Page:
Ree Drummond’s ‘Wonderful, Magical, Flavorful’ Turkey Gravy Puts a ‘Pioneer Woman’ Spin on Your Thanksgiving Feast
Before we know it, Thanksgiving will be here. As much as that turkey is, in most households, the star of the feast, it’s the gravy that plays a huge role in the enjoyment of the bird and its various sides including the mashed potatoes and vegetables.
Here’s The Pioneer Woman star Ree Drummond‘s take on aspects of Thanksgiving, plus her unforgettable turkey gravy recipe.
Drummond’s take on whether stuffing should go in the bird, or out
It’s the ageless and ongoing controversy: should Thanksgiving stuffing (or dressing) go in the turkey or should it be prepared outside the bird?
“Yes, I absolutely love the stuff, but oooh, is this dangerous ground,” the mother of five wrote on her Pioneer Woman blog. “Stuffing/dressing is such a personal thing and can come in many colors, shapes, and sizes.
“Some is light and airy, and can almost be tossed around with a spoon. Other stuffing/dressing is firm and solid, and can almost be cut into uniform squares. Some people use stuffing (obviously) to stuff their turkey. Others are dead set against stuffing the bird and opt for baking their stuffing in a baking dish.”
Still, the popular television personality didn’t side with either camp. However you prepare and enjoy your stuffing, in or out of your bird, is the best way to go.
That Drummond turkey gravy
To make Drummond’s turkey gravy (watch her make it on this Food Network video), you’ll need to wait of course until your turkey has been roasted fully in the oven. Place the giblets that you removed from the bird into “simmering water” and allow them to cook over very low heat. You’ll need them later on in the recipe.
Take the turkey out of the roasting pan and pour off all the “wonderful, magical, flavorful, incredible, heavenly juices” from the pan. Drummond says to let the “grease separate from the drippings.” Place the roasting pan on two burners of your stovetop over medium heat and into the grease, Drummond instructs to “sprinkle in some flour.” The combination will allow you to create a roux that will be the base for the gravy.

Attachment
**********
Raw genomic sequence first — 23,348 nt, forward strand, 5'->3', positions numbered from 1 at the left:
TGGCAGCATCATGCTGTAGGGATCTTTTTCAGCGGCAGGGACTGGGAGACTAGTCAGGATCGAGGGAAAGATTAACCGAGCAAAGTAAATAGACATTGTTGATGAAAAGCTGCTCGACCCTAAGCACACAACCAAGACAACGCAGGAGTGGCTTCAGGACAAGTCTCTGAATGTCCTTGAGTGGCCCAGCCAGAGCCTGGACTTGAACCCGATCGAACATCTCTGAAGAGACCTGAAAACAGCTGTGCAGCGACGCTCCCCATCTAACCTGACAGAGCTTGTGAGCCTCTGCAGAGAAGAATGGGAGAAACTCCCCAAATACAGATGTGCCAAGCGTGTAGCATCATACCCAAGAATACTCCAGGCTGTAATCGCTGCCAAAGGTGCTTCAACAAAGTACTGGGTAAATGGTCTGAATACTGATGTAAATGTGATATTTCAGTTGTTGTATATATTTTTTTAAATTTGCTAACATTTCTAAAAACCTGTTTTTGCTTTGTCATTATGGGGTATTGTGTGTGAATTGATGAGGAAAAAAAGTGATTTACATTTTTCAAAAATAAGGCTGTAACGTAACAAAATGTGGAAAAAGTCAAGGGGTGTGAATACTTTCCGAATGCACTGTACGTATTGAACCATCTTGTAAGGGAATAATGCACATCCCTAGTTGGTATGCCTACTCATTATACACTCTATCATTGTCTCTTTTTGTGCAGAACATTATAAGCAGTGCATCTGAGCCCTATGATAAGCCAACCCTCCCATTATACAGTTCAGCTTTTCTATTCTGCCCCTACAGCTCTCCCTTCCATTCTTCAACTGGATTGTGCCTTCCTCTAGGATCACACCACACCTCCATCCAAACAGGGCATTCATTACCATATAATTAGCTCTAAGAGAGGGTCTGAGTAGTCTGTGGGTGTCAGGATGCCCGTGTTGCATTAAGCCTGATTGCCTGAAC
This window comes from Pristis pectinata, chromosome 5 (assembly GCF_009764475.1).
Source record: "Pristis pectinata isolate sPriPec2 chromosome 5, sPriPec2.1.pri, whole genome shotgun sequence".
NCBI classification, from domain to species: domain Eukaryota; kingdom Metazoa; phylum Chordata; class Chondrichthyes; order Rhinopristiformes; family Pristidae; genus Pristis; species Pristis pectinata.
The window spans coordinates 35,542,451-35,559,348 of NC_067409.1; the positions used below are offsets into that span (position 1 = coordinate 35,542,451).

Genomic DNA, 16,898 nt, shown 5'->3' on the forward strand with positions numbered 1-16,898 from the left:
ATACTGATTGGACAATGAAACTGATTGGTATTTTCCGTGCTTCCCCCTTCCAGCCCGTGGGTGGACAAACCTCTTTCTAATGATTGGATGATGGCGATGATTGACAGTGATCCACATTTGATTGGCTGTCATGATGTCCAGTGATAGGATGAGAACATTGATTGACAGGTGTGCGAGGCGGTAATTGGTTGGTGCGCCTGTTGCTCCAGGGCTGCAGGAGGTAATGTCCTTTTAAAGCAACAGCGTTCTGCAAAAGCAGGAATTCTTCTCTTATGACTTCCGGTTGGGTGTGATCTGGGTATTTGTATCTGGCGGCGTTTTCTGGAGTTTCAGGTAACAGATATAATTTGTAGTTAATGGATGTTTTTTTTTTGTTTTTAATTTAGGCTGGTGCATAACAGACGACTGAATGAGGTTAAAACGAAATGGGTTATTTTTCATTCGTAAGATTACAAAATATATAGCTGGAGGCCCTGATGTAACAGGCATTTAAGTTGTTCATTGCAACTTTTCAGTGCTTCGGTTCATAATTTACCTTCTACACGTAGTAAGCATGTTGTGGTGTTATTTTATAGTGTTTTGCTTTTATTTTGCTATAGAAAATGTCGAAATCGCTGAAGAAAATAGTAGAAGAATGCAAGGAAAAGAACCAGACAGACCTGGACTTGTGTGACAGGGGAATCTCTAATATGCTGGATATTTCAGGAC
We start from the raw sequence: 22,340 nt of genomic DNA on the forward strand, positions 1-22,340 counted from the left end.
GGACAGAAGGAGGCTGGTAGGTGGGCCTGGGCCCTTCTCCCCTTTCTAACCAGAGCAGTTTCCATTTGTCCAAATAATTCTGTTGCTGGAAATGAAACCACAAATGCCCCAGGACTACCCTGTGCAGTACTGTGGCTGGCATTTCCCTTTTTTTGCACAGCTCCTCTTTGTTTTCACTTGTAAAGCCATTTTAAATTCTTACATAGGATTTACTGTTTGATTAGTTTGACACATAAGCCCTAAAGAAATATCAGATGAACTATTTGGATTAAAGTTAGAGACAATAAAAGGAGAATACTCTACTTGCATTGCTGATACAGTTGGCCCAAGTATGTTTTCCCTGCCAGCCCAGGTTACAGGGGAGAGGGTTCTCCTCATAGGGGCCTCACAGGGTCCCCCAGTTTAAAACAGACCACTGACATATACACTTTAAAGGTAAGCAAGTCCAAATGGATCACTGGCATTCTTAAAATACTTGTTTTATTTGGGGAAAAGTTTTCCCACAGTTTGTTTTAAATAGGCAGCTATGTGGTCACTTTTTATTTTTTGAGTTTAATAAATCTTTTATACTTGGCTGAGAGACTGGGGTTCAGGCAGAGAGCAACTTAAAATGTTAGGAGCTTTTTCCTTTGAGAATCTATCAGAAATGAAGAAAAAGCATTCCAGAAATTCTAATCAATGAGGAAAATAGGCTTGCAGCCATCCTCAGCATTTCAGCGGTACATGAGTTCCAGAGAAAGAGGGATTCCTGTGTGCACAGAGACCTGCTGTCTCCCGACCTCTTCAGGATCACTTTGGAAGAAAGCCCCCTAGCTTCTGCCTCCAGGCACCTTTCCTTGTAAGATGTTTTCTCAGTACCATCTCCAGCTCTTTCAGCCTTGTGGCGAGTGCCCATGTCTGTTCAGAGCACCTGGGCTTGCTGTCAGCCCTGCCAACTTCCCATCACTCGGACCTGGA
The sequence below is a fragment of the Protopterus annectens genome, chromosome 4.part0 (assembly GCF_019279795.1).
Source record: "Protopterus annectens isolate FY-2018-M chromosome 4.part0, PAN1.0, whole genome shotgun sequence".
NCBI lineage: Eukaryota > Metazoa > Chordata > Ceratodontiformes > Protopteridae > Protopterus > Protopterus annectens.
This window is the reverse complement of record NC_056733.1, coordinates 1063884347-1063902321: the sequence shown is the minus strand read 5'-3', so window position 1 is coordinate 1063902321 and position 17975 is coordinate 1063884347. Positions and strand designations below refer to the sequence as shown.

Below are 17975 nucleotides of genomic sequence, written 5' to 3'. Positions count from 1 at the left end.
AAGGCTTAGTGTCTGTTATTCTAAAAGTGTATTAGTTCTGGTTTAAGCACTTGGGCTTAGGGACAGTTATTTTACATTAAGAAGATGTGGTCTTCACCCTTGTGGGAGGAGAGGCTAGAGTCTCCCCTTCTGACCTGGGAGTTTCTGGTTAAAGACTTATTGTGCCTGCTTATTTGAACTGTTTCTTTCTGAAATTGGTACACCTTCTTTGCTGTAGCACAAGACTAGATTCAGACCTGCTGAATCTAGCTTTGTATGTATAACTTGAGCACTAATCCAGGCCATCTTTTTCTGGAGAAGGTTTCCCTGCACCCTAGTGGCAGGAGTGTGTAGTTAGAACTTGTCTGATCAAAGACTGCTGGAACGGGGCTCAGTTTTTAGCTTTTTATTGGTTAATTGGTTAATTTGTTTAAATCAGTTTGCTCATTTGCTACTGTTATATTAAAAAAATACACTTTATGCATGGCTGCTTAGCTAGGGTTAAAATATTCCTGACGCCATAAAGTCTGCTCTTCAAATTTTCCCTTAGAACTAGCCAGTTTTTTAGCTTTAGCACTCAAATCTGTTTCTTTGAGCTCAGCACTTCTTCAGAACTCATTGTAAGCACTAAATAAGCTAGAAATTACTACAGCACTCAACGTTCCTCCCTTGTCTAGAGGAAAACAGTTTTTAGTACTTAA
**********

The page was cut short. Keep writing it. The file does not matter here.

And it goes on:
Start whisking the flour into the grease (“If the paste seems to be overly greasy or if the grease starts to separate from the paste, I just sprinkle in more flour”). Add a carton of low-sodium chicken broth (“I always use low-sodium chicken broth when I make gravy because then I can always add in more salt later”) and whisk it into the roux.
About a third of the drippings gathered earlier can be poured in at this point (Drummond says to keep in mind that the drippings are “all of the liquid from the turkey, minus the fat”). Allow the gravy to cook “over medium to low heat,” until it begins to thicken.
Now for those giblets: “chop them up and add them back to the gravy. That just makes even more flavor.” Let the sauce cook just a little longer to thicken and you’ll have a gravy so full of wonderful flavor, it’ll be the talk of your Thanksgiving table.
Drummond’s fans loved her gravy’s incredible flavor
Reviewers generally liked the Food Network star’s recipe but modified it in some cases.
“No fighting with the roux and liquid distribution with this one…32 ounces of stock and let it cook down until the desired consistency. We also added carrots, onions, and celery from the turkey into the gravy and then strained… Great recipe,” said one fan.
Another home cook wished they’d doubled the recipe, “I made this for Thanksgiving, and wow! I ran out and wished I made more. It was a lot of work for a big dinner with all of the ingredients needed but really worth it.”
“Simple to make and tastes like gravy from a fine dining experience. Simply delicious!,” another reviewer added.